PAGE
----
THEN, there has to be some "current attack" data. Again, obvious that it must exist, but it exactly what it contains must be rather substantial as well; there's a command, attacker ID, target(s) ID(s), specific spell (if magic), elemental flags, etc.

01-08-2013, 10:32 PM
OK great. That helps a bunch.
-Items are treated like spells. (what I originally had).. (Item usages I should say)
-Added Sprite lists for weapons, misc, and effects. (Gui sprite list?)
-Adding SpriteSets for NPCs, Players...

Keep em' coming. :P

BattleActions are no problem. The BattleEngine will have queues for actions, events, messages, and Battles; the hard part is the GUI.
Buffs are strange... I don't know if these should just be a list for each battler or not. For example:
-Cast Temper on monk.(cheap ass spell)
-atk + 10;
-Cast temper.
-atk + 10??? (to stack, or not to stack, that is the question)
-Cast Dispell....
This is one example but there are far more 'grey area' effects, like buffs that last for an amount of time (condemn, or reflect) for example. I'm sure this is very confusing in the ROM, but we don't have the limitations of memory here. The best solution would be the most extensible and easy to use.

Also worth merit is whether or not Items in an Inventory are referencing an Item, or create their own instance of an item. There are important distinctions here;
with 1) It is simpler, but the item is effectively read-only. You cannot create a "Item Forging" (or whatever) script. (not easily anyway)
with 2) Can get complicated fast, and breaks most FF-style inventories unless implemented from the start.
(I do #1 right now)

This is why I need to finish most of the low and mid-level interface code before starting on logic. Otherwise it will turn into a mess where the higher level logical code starts having to implement all kinds of random stuff that it shouldn't even be dealing with, which leads to bugs.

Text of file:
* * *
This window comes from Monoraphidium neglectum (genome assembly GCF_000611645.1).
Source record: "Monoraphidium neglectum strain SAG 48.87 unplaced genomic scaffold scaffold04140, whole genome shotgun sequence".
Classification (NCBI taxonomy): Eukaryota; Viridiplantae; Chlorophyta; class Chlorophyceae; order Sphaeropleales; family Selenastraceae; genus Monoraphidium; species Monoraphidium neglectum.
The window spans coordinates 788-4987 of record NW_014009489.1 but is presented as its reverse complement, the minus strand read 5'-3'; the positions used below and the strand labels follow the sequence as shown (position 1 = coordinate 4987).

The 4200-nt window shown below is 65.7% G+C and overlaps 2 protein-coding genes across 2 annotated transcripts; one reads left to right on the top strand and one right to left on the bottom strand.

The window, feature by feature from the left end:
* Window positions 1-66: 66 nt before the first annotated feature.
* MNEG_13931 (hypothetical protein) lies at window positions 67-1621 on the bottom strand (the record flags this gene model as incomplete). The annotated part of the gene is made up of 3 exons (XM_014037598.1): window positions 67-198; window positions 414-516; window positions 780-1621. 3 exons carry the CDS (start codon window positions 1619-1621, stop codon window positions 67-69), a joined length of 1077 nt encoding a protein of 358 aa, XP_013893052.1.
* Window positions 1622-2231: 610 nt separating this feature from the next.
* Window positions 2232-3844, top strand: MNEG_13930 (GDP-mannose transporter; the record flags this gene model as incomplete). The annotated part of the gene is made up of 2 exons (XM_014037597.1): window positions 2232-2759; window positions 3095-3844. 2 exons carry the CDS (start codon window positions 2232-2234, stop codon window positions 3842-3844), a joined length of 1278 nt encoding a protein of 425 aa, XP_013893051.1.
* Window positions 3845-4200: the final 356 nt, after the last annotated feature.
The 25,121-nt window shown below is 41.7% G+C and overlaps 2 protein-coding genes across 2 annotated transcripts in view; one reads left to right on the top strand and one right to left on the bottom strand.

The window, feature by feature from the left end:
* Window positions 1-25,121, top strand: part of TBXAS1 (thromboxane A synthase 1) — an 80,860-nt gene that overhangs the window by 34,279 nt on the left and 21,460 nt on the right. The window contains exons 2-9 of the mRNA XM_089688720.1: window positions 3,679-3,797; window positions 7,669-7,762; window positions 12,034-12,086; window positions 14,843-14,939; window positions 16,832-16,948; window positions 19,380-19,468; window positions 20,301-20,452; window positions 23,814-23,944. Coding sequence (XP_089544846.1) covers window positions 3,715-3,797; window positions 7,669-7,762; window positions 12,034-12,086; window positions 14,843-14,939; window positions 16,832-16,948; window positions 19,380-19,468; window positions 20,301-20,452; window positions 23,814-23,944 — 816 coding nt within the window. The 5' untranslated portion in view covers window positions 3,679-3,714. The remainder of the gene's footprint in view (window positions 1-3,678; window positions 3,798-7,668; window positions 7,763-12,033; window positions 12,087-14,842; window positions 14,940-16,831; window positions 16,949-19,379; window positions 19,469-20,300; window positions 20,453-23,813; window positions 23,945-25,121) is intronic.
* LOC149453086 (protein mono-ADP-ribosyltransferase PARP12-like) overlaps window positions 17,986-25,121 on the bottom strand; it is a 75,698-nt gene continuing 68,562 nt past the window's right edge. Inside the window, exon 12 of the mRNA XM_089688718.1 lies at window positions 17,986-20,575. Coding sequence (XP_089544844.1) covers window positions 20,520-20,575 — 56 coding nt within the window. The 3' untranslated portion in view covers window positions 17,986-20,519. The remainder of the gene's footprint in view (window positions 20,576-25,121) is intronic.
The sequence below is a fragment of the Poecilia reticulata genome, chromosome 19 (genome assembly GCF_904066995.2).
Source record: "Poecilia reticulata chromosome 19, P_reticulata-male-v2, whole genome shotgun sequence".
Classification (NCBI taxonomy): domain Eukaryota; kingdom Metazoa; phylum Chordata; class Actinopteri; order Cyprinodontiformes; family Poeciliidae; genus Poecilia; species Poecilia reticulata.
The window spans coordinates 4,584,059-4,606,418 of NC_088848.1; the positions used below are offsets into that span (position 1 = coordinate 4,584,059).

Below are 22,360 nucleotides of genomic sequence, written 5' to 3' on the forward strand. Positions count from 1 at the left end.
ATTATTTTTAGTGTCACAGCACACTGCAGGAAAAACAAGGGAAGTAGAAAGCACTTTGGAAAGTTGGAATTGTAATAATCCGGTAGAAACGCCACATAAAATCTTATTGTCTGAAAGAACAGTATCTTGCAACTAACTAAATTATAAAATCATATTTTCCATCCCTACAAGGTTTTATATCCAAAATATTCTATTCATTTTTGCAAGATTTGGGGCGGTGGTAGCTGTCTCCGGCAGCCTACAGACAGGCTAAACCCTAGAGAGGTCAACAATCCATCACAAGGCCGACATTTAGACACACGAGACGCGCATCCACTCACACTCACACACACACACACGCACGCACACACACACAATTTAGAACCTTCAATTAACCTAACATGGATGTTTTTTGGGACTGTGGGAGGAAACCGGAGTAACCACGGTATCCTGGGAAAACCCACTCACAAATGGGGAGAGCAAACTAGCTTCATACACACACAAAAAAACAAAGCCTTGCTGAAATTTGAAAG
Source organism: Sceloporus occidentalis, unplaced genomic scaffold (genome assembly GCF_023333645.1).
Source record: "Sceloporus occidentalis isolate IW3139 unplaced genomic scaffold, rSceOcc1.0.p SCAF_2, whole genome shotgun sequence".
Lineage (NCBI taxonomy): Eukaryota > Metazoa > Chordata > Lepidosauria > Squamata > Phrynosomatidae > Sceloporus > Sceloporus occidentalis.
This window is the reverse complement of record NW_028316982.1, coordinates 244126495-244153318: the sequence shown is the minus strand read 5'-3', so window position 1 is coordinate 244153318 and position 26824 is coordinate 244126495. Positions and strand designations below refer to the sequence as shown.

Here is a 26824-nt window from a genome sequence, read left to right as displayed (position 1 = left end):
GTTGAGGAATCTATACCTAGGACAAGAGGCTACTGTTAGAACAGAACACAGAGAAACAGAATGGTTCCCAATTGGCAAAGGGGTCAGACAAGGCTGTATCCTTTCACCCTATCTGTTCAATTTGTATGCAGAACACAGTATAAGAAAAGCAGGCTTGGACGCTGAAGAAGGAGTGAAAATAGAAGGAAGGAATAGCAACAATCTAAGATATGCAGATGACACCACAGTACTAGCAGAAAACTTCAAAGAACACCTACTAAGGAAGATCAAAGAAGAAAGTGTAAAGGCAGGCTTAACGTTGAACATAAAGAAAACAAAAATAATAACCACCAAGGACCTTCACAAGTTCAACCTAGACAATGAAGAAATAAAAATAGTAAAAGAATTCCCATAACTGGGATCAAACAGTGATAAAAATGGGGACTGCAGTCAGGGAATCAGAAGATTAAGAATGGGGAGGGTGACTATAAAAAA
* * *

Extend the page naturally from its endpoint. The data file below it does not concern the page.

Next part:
..What else?

01-14-2013, 12:19 AM
I think it's important to distinguish the various sets of data. Take character data, for instance:

1. There needs to be a block of constant data for initialization. These are the stats for a level 1 naked character.
2. There is a block of data for the current "naked" character. It is the data from above plus any added boosts from level ups.
3. There is an effective character data. This is number 2 plus any boosts (or penalties) from equipment.
4. Finally, there is a copy of #3 that goes into battle, but can be further modified by spells, status effects, items, etc.

Now let me explain why each one is necessary.
(1) is just the initialization data. It is needed for a base of the character's data. This doesn't have to be stored in memory, but has to be kept separate.
(2) is an accumulation of your stats as a result of level ups. It represents the "current" lowest common denominator. Since the 5 base stats have random chances of increase on each level up, over time, these can vary widely depending on your luck. In short, it cannot be definitely determined from level alone. This is probably what would be copied to a save file.
(3) is needed to indicate the effect of equipment. It is calculated from (2) and the equipment data.
(4) is needed since there are spells (and could easily be items too) that affect attributes. There are spells that lower evasion, for instance.

Each of these transitions (1) to (2), (2) to (3), and (3) to (4) can cause you to hit a cap, either at the top end or the bottom end. [Note, (1) to (2) shouldn't, but it's best to be consistent]. As a result of this necessary clamping, all of these types of data must be kept.

(I chose character data because it's the most complex).